On January 3, 1653 Archeadeacon Thomas and representatives from the community met at the Church of Our Lady in Mattancherry to swear what would be known as the Coonan Cross Oath. The following oath was read aloud and the people touching a stone-cross repeated it loudly:
By the Father, Son and Holy Ghost that henceforth we would not adhere to the Franks, nor accept the faith of the Pope of Rome[10]
This reference from the The Missionary Register of 1822 seems to be the earliest reliable document available. those who were not able to touch the cross, tied ropes on the cross, held the rope in their hands and made the oath. Because of the weight it is said that the cross bent a little and so it is known as "Oath of the bent cross" (Koonen Kurisu Sathyam).[11][12][13]
The modern Malankara churches all look to this event as the day that their church regained its sovereignty.[9] Those taking the oath swore never to obey Garcia or the Portuguese ever again, and to accept only the Archdeacon as their shepherd.[9] He was ordained as bishop through an unusual ceremnony of laying on of hands, and thereafter acted fully as the metropolitan of Malankara.[14]

Relationship of the various Nasrani groups.
In 1665, Mar Gregorios Abdul Jaleel, a Bishop sent by the Syriac Orthodox(West Syrian) Patriarch of Antioch, arrived in India, at the invitation of Thomas.[15][16] This visit resulted in the Mar Thoma party claiming spiritual authority of the Antiochean Patriarchate and gradually introduced the West Syrian liturgy, customs and script to the Malabar Coast.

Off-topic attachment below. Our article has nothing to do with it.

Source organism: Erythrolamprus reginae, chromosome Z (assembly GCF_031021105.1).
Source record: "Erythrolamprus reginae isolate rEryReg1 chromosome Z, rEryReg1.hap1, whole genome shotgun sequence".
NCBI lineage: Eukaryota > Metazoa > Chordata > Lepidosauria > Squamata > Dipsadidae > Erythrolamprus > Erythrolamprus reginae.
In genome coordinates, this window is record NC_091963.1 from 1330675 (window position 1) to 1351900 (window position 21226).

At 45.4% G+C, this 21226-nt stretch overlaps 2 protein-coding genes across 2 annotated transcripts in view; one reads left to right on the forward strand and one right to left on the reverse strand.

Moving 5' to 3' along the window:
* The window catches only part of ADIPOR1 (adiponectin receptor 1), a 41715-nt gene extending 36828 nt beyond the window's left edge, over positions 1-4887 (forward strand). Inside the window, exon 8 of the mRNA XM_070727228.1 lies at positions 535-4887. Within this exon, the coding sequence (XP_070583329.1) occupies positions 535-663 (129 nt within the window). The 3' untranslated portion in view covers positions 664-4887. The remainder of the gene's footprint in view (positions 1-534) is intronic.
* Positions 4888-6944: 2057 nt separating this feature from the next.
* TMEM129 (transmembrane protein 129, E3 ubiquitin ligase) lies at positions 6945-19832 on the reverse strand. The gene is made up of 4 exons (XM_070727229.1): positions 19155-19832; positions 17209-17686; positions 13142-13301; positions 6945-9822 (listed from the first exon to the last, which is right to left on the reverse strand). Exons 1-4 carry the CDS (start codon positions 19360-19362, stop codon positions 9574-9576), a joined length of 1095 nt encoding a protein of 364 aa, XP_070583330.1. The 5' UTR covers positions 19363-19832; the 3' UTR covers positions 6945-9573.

The arrival of Mar Gregorios in 1665 marked the beginning of West Syrian association of the Thomas Christians. Those who accepted the West Syrian theological and liturgical tradition of Mar Gregorios became known as Jacobites. Those who continued with East Syrian liturgical tradition and stayed faithful to the Synod of Diamper are known as the Syro-Malabar Catholic Church in communion with the Roman Catholic Church. They received their own Syro-Malabar Hierarchy on 21 December 1923, with the Metropolitan Mar Augustine Kandathil as the Head of their Church.
The Saint Thomas Christians by this process became divided into East Syrians and West Syrians.

[edit]See also


  1. ^ "Koonan Oath 00001". Retrieved 2007-05-20.
  2. ^ Frykenberg, pp. 102–107; 115; 122.
  3. ^ Frykenberg, p. 111.
  4. ^ "Christians of Saint Thomas"Encyclopædia Britannica. Retrieved February 9, 2010.
  5. ^ Frykenberg, pp. 134–136.
  6. ^ I. Gillman and H.-J. Klimkeit, Christians in Asia Before 1500, (Ann Arbor: University of Michigan Press, 1999), p.177.
  7. ^ Frykenberg, p. 367.
  8. ^ Neill, p. 317.
  9. a b c d Neill, p. 319.
  10. ^ The Missionary Register for M DCCC XXII. October 1822, Letter from Punnathara Mar Dionysious (Mar Thoma XI)to the Head of the Church Missionary Society[1] For a translation of it out of Syriac, by Professor Lee, see page 431- 432. Only the English text is published.
  11. ^ N.M. Mathew, ‘’Malankara Mar Thoma Sabha Charitram’’ (History of the Mar Thoma Church), 2006. Vol 1 p. 179.
  12. ^ Dr.C.V. Cheriyan. ‘’Orthodox Christianty in India.’’ 2003. p.199
  13. ^ John Fenwick. ‘’The Forgotten Bishops’’ Gorgias , NJ. USA. 2009. ISBN 978-1-60724-619-0 p.123
  14. ^ Neill, pp. 320–321.
  15. ^ Claudius Buchanan, 1811, Menachery G; 1973, 1982, 1998; Podipara, Placid J. 1970; Leslie Brown, 1956; Tisserant, E. 1957; Michael Geddes, 1694;
  16. ^ Thekkedath, "History of Christianity in India”


[edit]External links